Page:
Pastéis de nata are the only food item offered at the Manteigaria cafe in the Time Out Market of the Mercado da Ribeira near the Lisbon waterfront. (Debra Bruno/For The Washington Post)

Portuguese egg tarts, or pastéis de nata, have been an obsession of mine since I first discovered them in Macau.

When my husband and I lived in Beijing from 2011 to 2014, we were quickly severed from the American world of sweet desserts. Instead, we found ourselves living in the land of red-bean filling. Bite into a dessert, see the dark center and think, mmmm, chocolate. But nope — without fail, the filling was actually bean puree. And don’t get me started on dry, flavorless mooncakes, served during the Mid-Autumn Festival.

Then we visited Macau. The Portuguese colonized Macau in 1557, and although China now runs this region near Hong Kong on the southern edge of China, the place retains its Portuguese character.

It was love at first taste for the pastel de nata — a custard tart in a puff pastry, small enough to hold in the palm of your hand but satisfying enough to serve as a breakfast treat, afternoon snack or dessert. Not too sweet, but sweet enough, pastéis de nata (the plural form) feature egg-yolk custard filling with a lightly broiled top. When it’s fresh, you take a bite, and you have A Moment.

More recently, my husband and I decided to visit Portugal, home of pastéis de nata. I’m not saying we went to Portugal expressly to eat them, but I wouldn’t deny it either. I also wouldn’t deny that to make it more interesting, I announced that we were on a one-week quest to find the best.

Day 1

Jet-lagged, grungy and edgy after an overnight flight into Lisbon, we dumped our bags at our hotel and headed straight to the Tagus River waterfront. There, in the Time Out Market, inside the refurbished Mercado de Ribeira, we found a branch of Manteigaria, considered by many to be the best source of pastéis de nata in Lisbon. The little shop certainly had nothing else to offer in its glass case, just row after row of the doll-size pies with a gently browned top. It could have been the loopy sleeplessness mixed with happiness to be off the plane, it could have been the warm breezes on a sunny Saturday morning, or it could have been the quality, but those inaugural egg tarts were so good. I took a bite. I closed my eyes, and the warm custard filled my mouth with hints of lemon and cinnamon. The flaky puff pastry crunched just enough. There it was again: A Moment.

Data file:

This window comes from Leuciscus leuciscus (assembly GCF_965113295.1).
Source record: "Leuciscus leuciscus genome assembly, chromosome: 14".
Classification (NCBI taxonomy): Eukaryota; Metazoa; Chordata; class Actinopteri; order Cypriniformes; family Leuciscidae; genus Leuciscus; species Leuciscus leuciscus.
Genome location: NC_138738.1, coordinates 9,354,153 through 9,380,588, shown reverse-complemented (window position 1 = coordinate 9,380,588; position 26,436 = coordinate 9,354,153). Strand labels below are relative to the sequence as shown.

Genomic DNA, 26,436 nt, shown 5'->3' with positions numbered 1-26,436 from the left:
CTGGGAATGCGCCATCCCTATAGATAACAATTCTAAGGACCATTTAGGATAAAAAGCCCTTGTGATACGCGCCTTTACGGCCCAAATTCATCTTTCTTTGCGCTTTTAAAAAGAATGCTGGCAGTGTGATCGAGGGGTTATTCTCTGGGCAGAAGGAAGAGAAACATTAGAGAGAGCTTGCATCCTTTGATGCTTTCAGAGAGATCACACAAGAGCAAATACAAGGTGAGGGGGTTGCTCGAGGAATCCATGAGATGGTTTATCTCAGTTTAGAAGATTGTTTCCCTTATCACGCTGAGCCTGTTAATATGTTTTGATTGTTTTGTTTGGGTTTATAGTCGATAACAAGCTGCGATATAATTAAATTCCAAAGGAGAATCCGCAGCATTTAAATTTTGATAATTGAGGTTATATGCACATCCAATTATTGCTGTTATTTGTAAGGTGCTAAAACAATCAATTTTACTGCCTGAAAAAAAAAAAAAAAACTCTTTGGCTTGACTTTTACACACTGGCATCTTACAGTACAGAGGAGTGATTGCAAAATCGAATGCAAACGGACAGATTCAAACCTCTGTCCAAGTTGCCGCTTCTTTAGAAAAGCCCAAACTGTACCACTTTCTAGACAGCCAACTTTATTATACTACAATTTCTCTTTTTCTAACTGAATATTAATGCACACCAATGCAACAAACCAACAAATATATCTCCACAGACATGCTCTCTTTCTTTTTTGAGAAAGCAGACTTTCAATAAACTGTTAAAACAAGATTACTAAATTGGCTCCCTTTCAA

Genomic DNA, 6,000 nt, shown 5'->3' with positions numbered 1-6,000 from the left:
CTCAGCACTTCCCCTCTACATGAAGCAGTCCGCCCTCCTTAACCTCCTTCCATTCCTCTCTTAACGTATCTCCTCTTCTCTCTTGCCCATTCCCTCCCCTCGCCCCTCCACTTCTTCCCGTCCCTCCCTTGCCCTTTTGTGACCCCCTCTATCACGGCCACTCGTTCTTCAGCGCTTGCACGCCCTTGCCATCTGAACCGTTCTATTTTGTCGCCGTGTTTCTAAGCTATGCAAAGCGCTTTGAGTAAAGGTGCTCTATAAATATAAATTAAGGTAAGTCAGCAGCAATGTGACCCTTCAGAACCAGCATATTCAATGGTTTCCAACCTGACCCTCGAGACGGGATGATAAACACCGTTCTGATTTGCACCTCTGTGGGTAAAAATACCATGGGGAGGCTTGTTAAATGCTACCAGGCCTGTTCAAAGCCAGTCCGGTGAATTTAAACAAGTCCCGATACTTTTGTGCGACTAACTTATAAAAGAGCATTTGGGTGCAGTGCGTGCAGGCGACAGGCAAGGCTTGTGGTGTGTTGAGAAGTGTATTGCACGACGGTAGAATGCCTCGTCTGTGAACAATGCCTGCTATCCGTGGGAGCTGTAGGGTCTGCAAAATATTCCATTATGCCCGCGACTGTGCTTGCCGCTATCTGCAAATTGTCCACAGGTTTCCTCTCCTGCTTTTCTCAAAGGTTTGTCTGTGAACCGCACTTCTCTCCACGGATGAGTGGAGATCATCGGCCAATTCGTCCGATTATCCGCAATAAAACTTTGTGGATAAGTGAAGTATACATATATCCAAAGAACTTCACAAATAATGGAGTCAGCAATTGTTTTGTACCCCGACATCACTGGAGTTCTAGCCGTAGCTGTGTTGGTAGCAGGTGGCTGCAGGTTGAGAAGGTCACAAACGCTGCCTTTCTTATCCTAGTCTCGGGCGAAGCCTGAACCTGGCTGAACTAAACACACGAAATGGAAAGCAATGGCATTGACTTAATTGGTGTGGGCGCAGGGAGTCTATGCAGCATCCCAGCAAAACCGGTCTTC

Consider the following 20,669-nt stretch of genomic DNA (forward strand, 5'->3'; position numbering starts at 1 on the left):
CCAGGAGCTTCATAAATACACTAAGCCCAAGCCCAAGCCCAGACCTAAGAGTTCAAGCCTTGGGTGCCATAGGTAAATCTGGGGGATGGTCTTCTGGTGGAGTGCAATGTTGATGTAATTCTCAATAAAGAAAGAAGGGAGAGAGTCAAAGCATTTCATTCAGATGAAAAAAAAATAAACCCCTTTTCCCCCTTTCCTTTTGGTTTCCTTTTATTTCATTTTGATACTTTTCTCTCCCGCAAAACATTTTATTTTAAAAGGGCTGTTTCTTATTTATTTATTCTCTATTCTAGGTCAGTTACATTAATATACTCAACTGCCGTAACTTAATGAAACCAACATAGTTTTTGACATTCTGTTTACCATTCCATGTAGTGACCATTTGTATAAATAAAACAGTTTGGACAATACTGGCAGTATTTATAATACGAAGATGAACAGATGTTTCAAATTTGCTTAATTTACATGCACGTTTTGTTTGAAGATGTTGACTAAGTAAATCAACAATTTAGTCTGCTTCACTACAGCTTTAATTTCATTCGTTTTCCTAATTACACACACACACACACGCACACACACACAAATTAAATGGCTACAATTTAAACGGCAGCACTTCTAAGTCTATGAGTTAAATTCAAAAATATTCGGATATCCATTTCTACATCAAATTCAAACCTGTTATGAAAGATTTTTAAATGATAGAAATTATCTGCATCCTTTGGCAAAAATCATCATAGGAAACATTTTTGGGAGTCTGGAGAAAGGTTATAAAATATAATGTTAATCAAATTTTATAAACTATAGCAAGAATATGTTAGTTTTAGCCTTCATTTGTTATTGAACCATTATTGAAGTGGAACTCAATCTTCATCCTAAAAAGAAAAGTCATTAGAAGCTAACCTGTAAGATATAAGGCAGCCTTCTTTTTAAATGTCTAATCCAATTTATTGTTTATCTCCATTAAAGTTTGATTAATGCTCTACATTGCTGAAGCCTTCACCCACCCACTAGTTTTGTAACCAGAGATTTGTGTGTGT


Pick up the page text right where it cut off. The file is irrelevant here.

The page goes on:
Customers at Casa Pasteis de Belem line up to buy pastries and savory delicacies, including spinach quiche. On a busy day, two parallel lines snake down the block for takeout. (Debra Bruno/For The Washington Post)
Day 2

We headed to Belem, about six miles west of downtown Lisbon. We skipped for the moment the famous Jeronimos Monastery — the navigator Vasco da Gama rests inside, but he wasn’t going anywhere. Instead, we headed straight to the cafe that claims it is the home of the egg tart. At Casa Pasteis de Belem, the products seem to be identical to pastéis de nata. The casual restaurant, which also serves sandwiches, coffee and other pastries, turns out 20,000 egg tarts a day. Two long lines for takeout stretched down the block. But following a tip from our Uber driver, we slipped inside, where a much shorter queue waited for a place at one of the cafe’s 400 seats. Yes, the cafe is a tourist hot spot, but it’s been a tourist hot spot since 1837, so it must be doing something right.

Before very long, we were seated and ordering one — no, make it two; no, make it three — egg tarts, along with a strong cup of cafe com leite (coffee with milk). The menu described a sugar-cane refinery and small store originally on this spot. When Portugal closed down its convents and monasteries after an early 19th-century revolution, a worker from the monastery came up with the pastry as a means of survival, following “an ancient secret recipe from the monastery.” That secret recipe, cooked up in a “secret room” inside the cafe, is still used today.

Casa Pasteis de Belem offers what some argue are the best pastéis de nata in Portugal. The cafe turns out 20,000 egg tarts a day using a secret recipe. (Debra Bruno/For The Washington Post)

Within minutes, we had our prize — three plump egg tarts. The crust was a degree crunchier. The custard filling was warmer and more soufflé-like, so they were most likely whisked from the oven minutes before. On the table were shakers with cinnamon and confectioner’s sugar, which some diners added to their tarts. I sprinkled one with cinnamon. But to be honest, I think I preferred the plain version. They were good. But were they the best? I wasn’t ready to declare a winner.

Day 3

We hopped on a train to Evora, about 85 miles from Lisbon in the Alentejo region, which is known for its hearty cuisine. In this charming medieval city, we were presented with a new dilemma. Yes, there was pastel de nata, but there was also a new specialty, the queijada de Evora. We stopped at Cafe Arcada, a no-frills place right on Praca de Giraldo square in the center of the city. We needed to try the Evora specialty. Purists would say that we were comparing apples and oranges. Or queijada and pastéis. Purists would be right. In my defense, this was a tart exactly the size of pastéis de nata, and the same golden color. But the queijada de Evora was filled with dense cheese custard, more like an Italian ricotta cheesecake than a soufflé. It was good. Really good. Even so, I wasn’t ready to drop my pastel de nata allegiance.